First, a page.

Mice find some tastes and odours offensive, but chemical repellents are seldom a practical solution to mouse prevention or control of infestations. Substances such as naphthalene (mothballs or flakes) may repel mice from small, closed areas where sufficient concentration of the chemical can be attained in the air. Concentrated oils of mint, cedar and other aromatics have not proven effective in repelling mice.

Population reduction


Before using rodenticides, be aware of the latest Health Canada regulations restricting their use. The newest regulations restrict the use of rodenticides for the protection of children, pets and other animals. The new measures include:

  • Rodenticides must be secured in a tamper-proof approved bait station when used in areas accessible by children and pets.
  • Suppliers must package rodenticides for consumers with a pre-baited, ready-to-use bait station.
  • Use of certain rodenticides with high levels of toxicity and a long decomposition time will be restricted to licensed professional pest control operators.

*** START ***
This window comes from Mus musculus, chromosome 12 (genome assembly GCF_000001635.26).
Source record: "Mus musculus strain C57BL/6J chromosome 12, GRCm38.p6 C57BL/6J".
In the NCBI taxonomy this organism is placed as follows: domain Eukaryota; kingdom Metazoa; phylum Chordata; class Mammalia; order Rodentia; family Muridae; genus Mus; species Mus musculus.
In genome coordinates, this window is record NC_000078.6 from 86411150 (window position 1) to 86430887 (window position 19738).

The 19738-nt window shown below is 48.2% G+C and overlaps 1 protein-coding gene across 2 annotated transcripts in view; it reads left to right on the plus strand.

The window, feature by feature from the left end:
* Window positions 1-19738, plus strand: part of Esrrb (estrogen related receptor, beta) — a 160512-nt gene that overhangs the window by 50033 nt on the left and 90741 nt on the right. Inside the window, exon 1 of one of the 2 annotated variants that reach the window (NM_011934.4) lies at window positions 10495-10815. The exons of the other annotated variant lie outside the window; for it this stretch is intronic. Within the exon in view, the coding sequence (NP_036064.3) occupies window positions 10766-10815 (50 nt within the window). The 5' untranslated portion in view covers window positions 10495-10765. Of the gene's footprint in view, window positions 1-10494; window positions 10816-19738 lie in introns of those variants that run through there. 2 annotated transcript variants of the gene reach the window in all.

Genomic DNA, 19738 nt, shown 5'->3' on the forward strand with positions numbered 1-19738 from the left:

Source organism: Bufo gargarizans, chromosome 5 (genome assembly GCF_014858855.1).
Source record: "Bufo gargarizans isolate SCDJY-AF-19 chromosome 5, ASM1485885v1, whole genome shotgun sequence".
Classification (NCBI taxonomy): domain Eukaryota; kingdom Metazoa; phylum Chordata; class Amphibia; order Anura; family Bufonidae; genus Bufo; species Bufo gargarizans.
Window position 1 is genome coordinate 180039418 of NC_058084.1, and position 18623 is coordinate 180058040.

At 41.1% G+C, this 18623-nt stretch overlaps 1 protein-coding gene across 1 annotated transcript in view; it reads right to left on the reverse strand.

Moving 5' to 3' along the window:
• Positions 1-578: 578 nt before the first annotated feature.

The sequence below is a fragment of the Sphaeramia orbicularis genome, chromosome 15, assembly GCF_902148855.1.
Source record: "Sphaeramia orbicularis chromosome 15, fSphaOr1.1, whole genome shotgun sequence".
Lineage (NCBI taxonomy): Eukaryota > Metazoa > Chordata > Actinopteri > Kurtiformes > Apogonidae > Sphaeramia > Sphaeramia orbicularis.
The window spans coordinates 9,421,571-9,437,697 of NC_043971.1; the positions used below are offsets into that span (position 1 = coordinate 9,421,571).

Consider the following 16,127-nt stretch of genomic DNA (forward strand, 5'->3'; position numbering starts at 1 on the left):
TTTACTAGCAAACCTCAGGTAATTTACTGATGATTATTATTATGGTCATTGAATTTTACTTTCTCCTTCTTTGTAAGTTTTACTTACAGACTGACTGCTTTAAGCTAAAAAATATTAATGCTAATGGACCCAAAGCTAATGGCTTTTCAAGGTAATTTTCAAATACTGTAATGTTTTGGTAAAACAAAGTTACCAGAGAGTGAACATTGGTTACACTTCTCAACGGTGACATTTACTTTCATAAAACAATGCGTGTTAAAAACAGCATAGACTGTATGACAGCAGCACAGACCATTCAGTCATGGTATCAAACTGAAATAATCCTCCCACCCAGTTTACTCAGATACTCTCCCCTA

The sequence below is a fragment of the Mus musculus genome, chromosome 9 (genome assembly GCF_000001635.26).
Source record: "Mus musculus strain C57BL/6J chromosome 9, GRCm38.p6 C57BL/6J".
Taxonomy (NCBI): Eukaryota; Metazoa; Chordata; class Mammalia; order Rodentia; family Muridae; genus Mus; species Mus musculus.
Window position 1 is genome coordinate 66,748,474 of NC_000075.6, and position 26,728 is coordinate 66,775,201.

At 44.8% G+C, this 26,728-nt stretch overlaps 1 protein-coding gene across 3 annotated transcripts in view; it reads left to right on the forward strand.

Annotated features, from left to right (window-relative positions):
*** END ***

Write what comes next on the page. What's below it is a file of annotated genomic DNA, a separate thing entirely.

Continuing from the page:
Health Canada (PMRA) Rodenticide Use Regulation details.

In 2010, the PMRA announced additional protective measures for several rodenticides containing the following active ingredients: brodifacoum, bromadiolone, bromethalin, chlorophacinone, diphacinone, difethialone, warfarin and zinc phosphide, as part of an overall risk-reduction strategy for rodenticides in Canada. The name of the active ingredient contained in a rodenticide product is listed on the product label under “guarantee”.
Rodenticides are highly acutely toxic compounds, and can be used in residential and agricultural settings. Additional protective measures are warranted in order to prevent exposure of children, pets and non-target wildlife to these chemicals.

  New Regulations for domestic class rodenticide products

·       Block or solid formulations are the only types allowed. Bait must be in a form that is reasonably expected to remain in bait station, except for bait removed, and crumbs created, by target rodents.

·       Loose bait forms (such as, meal, treated whole-grain, pelleted and liquid) and concentrated products (such as, solution, emulsifiable concentrate, dust, powder) to be diluted into solid or liquid bait are prohibited.